TOKYO — A major international mission to investigate Japan’s flooded, radiation-leaking nuclear complex began Tuesday as new information suggested that nuclear fuel had mostly melted in two more reactors in the early days after the March 11 tsunami.

That would mean all three troubled reactors at the plant have cores that are mostly melted down.

The team of U.N. nuclear experts met with Japanese officials and planned to visit the Fukushima Dai-ichi plant in coming days to investigate the worst nuclear accident since Chernobyl in 1986 and assess efforts to stabilize the complex by Tokyo’s self-declared deadline of early next year.

Meanwhile, the plant operator, Tokyo Electric Power Co., released a new analysis suggesting that fuel rods in plant units 2 and 3 mostly melted during the early days of the crisis, which had been suspected but not confirmed.

In addition, some chunks of the fuel appeared to have entered the outer containment chambers, causing some damage.

That suggests the severity of the accident was greater than officials have acknowledged. TEPCO announced similar findings last week about Unit 1.

The new revelations indicate that earlier official assessments may have been too optimistic, said Goshi Hosono, director of Japan’s nuclear crisis task force.

“We should have made a more cautious damage estimate based on a worse scenario,” he said.

Fuel in three of the plant’s six reactors started melting just hours after the March 11 tsunami knocked out cooling systems, prompting huge releases of radiation into the atmosphere — about one-tenth of the radiation released from the Chernobyl disaster in 1986, according to a government estimate.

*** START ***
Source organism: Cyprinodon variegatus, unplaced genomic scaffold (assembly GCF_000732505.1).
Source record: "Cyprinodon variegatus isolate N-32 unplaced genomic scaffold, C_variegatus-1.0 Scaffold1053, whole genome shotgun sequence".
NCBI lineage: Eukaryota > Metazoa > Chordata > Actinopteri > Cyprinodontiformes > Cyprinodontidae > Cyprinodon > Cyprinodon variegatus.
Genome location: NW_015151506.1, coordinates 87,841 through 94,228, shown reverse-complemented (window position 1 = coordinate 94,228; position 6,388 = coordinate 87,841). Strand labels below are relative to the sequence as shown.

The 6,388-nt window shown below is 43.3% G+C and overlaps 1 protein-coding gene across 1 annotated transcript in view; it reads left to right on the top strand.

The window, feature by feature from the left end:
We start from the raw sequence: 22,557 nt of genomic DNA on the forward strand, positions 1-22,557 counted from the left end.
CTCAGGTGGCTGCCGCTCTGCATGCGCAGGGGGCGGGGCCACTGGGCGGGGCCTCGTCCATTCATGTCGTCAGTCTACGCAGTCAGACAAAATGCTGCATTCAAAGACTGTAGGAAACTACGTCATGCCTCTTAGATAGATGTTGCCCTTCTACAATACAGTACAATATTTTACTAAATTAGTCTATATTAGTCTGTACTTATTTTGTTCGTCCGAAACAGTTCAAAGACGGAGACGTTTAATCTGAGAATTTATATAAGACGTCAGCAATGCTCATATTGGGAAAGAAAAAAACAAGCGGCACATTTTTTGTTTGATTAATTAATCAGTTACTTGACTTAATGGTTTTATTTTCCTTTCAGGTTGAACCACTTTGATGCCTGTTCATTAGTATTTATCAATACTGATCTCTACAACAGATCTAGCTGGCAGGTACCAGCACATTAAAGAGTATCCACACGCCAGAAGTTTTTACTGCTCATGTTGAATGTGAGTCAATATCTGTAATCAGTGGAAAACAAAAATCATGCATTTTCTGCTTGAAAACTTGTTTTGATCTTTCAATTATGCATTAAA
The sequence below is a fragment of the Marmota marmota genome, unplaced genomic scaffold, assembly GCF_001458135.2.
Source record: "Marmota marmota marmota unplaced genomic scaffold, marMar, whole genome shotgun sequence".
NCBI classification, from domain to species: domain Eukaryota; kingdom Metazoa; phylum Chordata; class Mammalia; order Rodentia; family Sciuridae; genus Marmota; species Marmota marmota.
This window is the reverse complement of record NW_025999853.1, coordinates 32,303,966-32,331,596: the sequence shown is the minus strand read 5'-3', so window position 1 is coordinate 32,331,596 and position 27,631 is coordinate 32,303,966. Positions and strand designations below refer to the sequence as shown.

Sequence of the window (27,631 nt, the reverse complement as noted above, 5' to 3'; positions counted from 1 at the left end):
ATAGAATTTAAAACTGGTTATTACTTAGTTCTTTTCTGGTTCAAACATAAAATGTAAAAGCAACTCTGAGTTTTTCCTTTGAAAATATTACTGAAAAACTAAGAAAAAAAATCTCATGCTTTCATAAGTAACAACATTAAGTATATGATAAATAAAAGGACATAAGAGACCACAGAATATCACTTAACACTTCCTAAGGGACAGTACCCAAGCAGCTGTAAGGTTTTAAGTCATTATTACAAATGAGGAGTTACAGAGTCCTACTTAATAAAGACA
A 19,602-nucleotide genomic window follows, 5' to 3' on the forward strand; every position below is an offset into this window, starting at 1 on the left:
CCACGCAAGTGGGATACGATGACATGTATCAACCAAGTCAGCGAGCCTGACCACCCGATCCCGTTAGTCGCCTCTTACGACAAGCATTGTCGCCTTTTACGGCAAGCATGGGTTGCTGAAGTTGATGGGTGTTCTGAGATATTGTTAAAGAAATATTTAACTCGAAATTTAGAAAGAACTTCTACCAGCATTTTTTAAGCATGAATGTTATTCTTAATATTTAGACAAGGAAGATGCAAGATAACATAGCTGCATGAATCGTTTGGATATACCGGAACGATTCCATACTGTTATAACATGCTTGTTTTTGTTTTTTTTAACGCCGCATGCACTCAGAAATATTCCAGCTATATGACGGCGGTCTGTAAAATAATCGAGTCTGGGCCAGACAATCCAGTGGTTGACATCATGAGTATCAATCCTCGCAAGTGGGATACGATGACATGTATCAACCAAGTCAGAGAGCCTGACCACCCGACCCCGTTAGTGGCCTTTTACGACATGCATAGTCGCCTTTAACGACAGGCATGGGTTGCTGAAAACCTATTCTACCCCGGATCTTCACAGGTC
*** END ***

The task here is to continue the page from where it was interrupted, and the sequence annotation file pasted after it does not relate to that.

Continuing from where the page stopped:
The melted fuel rods, which appear to have fallen into a lump at the bottom of each of the three pressure vessels, currently pose no immediate problem because they are mostly covered with water being pumped into the chamber and are at temperatures far below dangerous levels, officials say.

The plant is still leaking radiation, but at much lower levels than immediately after the accident. Japanese officials hope to bring the entire plant to a “cold shutdown” — halting all radioactive leaks — by January at the latest.

In the meantime, 80,000 people remain evacuated from homes around the plant. Many are living in school gymnasiums. A handful of stalwarts have defied government orders and refused to leave.

The team from the Vienna-based International Atomic Energy Agency conferred Tuesday with Japan’s economy and trade minister, who oversees — and promotes — the nuclear industry, and will visit Japan through June 2 before reporting to an international conference in Vienna on June 20.

Michael Weightman, leader of the IAEA team, said the delegation would “seek information to see how the world can learn lessons from the unfortunate events here.”

Hosono said the team had submitted a “long list” of questions, and that authorities would do their best to answer them.

The government also said it was appointing University of Tokyo Professor Yotaro Hatamura, an expert on industrial and other accidents, to head a panel of outside experts to investigate the Fukushima accident.

The crisis has raised serious questions about lax oversight of Japan’s nuclear industry and prompted the country to scrap plans to rely on nuclear power for half its electricity needs, up from its current one-third.